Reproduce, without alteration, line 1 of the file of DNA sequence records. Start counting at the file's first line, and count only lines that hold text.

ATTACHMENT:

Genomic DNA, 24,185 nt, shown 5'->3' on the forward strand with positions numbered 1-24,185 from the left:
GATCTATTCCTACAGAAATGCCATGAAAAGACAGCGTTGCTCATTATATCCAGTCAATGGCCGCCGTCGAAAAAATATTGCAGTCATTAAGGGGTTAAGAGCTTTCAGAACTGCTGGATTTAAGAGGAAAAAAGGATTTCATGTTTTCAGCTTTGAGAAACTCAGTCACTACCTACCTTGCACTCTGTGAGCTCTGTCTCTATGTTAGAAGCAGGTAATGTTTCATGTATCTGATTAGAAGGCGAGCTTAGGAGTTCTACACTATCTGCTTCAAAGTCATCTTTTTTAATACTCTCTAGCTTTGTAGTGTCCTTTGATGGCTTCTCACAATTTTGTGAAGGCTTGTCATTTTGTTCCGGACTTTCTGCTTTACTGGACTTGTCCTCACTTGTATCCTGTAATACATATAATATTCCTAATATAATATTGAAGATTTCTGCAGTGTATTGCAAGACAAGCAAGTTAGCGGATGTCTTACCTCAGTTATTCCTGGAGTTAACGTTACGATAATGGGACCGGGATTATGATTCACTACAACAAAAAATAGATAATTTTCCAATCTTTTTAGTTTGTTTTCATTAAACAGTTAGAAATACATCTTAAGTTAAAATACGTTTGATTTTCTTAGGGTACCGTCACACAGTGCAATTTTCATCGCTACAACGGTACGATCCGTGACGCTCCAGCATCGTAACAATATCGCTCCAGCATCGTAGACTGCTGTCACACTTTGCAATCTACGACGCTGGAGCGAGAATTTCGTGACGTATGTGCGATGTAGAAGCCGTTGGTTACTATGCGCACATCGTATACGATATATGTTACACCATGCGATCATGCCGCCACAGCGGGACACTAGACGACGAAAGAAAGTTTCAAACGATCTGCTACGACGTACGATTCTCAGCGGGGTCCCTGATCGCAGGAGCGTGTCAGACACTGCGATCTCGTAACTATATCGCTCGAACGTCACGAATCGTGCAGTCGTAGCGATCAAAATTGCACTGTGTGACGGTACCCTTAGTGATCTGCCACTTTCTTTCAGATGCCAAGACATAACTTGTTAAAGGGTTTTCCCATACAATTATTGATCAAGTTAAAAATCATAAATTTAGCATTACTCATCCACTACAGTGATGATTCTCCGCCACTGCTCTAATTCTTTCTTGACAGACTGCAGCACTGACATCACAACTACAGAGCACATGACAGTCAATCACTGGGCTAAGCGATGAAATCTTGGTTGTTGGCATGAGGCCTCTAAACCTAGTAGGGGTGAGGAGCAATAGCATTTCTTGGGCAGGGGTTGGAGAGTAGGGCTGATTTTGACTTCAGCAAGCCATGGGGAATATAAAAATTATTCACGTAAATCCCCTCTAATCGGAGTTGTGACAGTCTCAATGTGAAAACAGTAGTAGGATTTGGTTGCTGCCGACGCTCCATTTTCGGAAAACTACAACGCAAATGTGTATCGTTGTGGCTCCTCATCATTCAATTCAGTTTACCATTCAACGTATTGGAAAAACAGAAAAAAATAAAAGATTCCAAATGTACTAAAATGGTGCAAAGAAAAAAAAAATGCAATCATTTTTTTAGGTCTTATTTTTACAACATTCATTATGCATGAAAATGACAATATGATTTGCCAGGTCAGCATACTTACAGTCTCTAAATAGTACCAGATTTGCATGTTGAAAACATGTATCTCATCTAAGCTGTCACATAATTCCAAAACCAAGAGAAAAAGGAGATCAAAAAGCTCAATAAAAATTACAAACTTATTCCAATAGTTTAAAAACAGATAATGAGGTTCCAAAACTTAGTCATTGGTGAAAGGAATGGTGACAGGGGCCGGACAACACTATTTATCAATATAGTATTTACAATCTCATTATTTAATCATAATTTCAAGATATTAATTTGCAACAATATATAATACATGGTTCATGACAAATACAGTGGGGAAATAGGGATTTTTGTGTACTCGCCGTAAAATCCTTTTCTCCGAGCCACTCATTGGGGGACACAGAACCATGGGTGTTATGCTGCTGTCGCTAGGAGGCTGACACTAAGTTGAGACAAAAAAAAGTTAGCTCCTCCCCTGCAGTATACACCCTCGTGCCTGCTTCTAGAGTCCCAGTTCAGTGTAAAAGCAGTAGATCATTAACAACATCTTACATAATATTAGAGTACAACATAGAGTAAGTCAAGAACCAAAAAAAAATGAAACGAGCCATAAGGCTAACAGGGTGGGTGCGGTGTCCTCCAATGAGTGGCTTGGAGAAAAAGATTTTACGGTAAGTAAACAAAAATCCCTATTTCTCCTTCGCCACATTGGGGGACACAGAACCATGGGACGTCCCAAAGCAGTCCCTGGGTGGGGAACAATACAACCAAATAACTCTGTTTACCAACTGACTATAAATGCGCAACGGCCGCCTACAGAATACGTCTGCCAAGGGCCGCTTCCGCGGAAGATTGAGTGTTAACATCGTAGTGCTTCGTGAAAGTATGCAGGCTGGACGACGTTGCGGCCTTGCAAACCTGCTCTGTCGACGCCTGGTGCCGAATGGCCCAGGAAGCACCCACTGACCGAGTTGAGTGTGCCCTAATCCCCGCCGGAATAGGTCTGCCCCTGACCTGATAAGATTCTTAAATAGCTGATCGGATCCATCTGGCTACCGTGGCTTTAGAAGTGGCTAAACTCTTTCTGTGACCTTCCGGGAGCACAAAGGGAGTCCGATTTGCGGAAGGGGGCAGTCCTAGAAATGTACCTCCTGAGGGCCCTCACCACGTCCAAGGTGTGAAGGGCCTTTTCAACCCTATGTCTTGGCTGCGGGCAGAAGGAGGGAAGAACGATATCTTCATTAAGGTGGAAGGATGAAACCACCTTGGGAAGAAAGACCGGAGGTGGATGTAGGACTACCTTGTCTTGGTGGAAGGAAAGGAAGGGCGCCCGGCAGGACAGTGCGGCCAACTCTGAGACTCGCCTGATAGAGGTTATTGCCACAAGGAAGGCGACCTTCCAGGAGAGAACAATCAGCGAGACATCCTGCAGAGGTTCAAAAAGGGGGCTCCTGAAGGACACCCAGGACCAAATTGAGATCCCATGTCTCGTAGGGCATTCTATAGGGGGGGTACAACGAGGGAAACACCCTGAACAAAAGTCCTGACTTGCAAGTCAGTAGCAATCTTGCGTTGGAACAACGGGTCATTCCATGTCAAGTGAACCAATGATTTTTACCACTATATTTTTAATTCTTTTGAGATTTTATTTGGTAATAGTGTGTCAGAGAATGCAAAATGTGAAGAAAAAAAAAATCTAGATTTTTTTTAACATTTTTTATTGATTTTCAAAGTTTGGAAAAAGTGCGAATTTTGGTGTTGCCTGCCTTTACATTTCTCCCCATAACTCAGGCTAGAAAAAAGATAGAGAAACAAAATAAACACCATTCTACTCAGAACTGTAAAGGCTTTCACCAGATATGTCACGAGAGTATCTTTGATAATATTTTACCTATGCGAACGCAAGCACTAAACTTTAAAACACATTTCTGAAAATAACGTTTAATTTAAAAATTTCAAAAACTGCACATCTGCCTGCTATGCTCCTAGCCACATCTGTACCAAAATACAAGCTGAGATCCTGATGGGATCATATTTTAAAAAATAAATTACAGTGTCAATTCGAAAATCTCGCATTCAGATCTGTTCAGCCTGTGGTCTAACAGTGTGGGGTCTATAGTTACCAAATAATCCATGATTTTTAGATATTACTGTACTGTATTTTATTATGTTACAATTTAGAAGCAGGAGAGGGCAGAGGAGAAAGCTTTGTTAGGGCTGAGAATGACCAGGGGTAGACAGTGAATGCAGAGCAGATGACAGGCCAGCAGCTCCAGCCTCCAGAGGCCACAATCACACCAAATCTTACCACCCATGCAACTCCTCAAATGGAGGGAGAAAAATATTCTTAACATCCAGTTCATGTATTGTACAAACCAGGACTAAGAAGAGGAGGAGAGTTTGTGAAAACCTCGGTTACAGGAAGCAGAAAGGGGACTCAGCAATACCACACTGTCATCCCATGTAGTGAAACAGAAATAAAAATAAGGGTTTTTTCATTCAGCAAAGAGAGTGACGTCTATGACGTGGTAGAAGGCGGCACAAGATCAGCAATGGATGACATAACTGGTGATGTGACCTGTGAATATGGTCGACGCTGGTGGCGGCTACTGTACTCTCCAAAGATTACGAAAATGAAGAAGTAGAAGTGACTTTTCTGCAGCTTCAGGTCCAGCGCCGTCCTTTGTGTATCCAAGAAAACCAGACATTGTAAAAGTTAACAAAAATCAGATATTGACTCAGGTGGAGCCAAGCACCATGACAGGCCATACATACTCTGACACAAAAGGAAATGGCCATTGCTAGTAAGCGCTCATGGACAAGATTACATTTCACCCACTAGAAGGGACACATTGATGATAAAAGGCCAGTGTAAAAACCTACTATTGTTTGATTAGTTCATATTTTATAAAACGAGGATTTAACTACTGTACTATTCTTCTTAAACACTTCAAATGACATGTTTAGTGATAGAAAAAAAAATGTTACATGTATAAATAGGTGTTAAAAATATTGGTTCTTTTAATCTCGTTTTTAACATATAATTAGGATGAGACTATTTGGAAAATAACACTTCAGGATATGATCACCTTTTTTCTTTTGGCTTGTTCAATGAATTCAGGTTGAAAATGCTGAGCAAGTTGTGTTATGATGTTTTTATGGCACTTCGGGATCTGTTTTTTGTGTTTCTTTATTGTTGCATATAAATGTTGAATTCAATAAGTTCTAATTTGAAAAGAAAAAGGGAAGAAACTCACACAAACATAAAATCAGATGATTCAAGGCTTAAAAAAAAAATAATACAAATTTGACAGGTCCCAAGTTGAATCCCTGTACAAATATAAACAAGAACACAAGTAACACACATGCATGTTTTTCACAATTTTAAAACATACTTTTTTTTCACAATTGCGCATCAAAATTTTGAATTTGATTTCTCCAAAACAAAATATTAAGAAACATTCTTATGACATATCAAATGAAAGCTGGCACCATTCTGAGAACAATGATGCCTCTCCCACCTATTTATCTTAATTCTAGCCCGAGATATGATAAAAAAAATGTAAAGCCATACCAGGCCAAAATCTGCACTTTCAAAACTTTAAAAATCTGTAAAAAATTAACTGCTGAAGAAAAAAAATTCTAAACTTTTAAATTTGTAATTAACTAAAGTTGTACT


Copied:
Genomic DNA, 24,185 nt, shown 5'->3' on the forward strand with positions numbered 1-24,185 from the left: